Adwalton Moor 1643

Adwalton 01

West Yorkshire, June 1643 …  The Earl of Newcastle (of the celebrated white coats) moves to attack Fairfax’s Parliamentarian headquarters at Bradford.  The town being insecure, Fairfax opts to intercept on the line of march at Adwalton.

Adwalton 02

Trebian set this one up, using his own rules, and based on the narrative and dispositions given in Richard Brooks’s Battlefields of Britain and Ireland.   Treb has posted a report on the game on Wargaming for Grownups, which I commend to you, so here I will post some more pictures and some comments on the rules and resolutions …

Here is RB’s map tilted slightly to match the table orientation ….

Adwalton 02a

And here is Trebian’s battlefield based on the above (units arriving by road, not all deployed yet)

Adwalton 03

I  must confess this is not a battle I know well enough to debate any of the above.

As Treb started the game with the armies on the march, we were able to deploy these forces more or less as suited our plan.

I played Newcastle, and my plan was simple enough … I was going to push on up the road to Bradford unless Fairfax could stop me. Tactically, I’m used to the idea, from other battles, of horse having to fight for enclosures and over hedges etc – so was confident in using their higher mobility to seize ground.

That said, I sort of thought I might need to use a reasonable force to dominate the Moor … but it turned out mostly to be full of coal pits … and anyway, Parliament wasn’t coming to us, so we had to press, press, press.

Adwalton 04(looking South-East: Parliamentarian foot establish blocking positions lining the road)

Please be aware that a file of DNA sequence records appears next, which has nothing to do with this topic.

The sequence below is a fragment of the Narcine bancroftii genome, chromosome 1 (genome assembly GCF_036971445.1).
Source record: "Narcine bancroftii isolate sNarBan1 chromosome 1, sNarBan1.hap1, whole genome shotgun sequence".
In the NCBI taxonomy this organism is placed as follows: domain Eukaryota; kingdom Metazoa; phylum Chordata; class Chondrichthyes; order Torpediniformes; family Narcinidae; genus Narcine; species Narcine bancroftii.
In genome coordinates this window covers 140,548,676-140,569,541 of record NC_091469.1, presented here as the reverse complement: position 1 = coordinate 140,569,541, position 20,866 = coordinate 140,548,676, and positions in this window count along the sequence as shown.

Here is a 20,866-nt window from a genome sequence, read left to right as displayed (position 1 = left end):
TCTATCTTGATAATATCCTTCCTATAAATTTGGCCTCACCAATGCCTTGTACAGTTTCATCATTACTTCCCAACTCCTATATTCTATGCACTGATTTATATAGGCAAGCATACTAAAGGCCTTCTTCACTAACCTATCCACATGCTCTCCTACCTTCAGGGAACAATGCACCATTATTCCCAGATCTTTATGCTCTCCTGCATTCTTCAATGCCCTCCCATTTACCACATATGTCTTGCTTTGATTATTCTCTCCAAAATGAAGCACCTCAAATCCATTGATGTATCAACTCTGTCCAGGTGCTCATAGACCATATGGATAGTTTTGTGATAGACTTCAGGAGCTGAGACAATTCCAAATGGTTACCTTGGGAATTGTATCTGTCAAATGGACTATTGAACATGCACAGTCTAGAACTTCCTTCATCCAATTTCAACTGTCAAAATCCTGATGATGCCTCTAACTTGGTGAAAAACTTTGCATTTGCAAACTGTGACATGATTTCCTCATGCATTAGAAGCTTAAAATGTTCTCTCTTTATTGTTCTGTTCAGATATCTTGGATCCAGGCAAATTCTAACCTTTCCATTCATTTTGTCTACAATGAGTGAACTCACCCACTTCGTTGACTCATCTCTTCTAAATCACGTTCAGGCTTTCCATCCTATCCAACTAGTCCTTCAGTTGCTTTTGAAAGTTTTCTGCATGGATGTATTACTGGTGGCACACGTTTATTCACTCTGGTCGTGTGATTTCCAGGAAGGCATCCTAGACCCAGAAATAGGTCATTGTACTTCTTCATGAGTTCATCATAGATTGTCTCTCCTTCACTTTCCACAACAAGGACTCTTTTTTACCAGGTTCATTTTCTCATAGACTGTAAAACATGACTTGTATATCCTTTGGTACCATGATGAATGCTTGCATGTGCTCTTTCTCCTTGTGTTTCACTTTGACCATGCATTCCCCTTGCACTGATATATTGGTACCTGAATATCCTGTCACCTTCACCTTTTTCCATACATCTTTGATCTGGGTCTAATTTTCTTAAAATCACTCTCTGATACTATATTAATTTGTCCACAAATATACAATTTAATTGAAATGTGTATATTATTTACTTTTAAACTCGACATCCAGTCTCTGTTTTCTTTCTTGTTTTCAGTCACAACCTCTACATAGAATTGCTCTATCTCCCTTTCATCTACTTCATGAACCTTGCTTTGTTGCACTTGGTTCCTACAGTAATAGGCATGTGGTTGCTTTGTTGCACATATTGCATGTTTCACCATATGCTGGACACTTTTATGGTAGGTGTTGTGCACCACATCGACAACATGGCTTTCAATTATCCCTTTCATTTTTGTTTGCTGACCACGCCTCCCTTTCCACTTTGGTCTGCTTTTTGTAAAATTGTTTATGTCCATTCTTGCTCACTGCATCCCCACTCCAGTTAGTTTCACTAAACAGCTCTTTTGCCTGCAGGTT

Royalist attacks blitzed Parliament’s blocking forces from either side of the route while more foot pushed up the road and the cavalry who were not obliged to fight for the Moor clattered into the lane, discharged their pistols then charged through the hedge – and into the unsteady green coats beyond.

Adwalton 06

This was all speculative, of course, and mostly intended to keep the tempo of battle running as I had visualised it.   If I got repulsed, I would simply have to make do … probably by throwing more troops into the fray.   In fact, most of these attacks were sustainable, and weight of action pretty much bullied the Parliamentarians off the position.

Adwalton 07(the position carried)

Adwalton 08(viewed from the South East again, the enclosures are cleared and the last unit of horse veer right to clear the remaining opposition)

Final positions …

Adwalton 09

Adwalton 10

Adwalton 11

Adwalton 12

Victory Without Squares worked better for this game than previous battles – probably because the nature of the battlefield brought out the advantages of the card driven movement possibilities, and because the ‘quick resolution’ firing and combat gave us a result in comfortable time.

Had both sides opted to manoeuvre as  would be normal for a more open battle it might have taken longer.

The bigger army won on the evening as on the day, but the battle brought out, once again, the importance of cavalry.   Near enough half Newcastle’s forces (Brooks reckons) you can’t just hold them back for a cavalry battle – you need to use their speed and numbers to dominate the battlefield.  Exactly how that works is interesting … VWS’s combination of a longer move with more failures when turning a card for crossing obstacles etc. is an engaging solution (they will always get there quicker but you can never be sure what use they will be) ….

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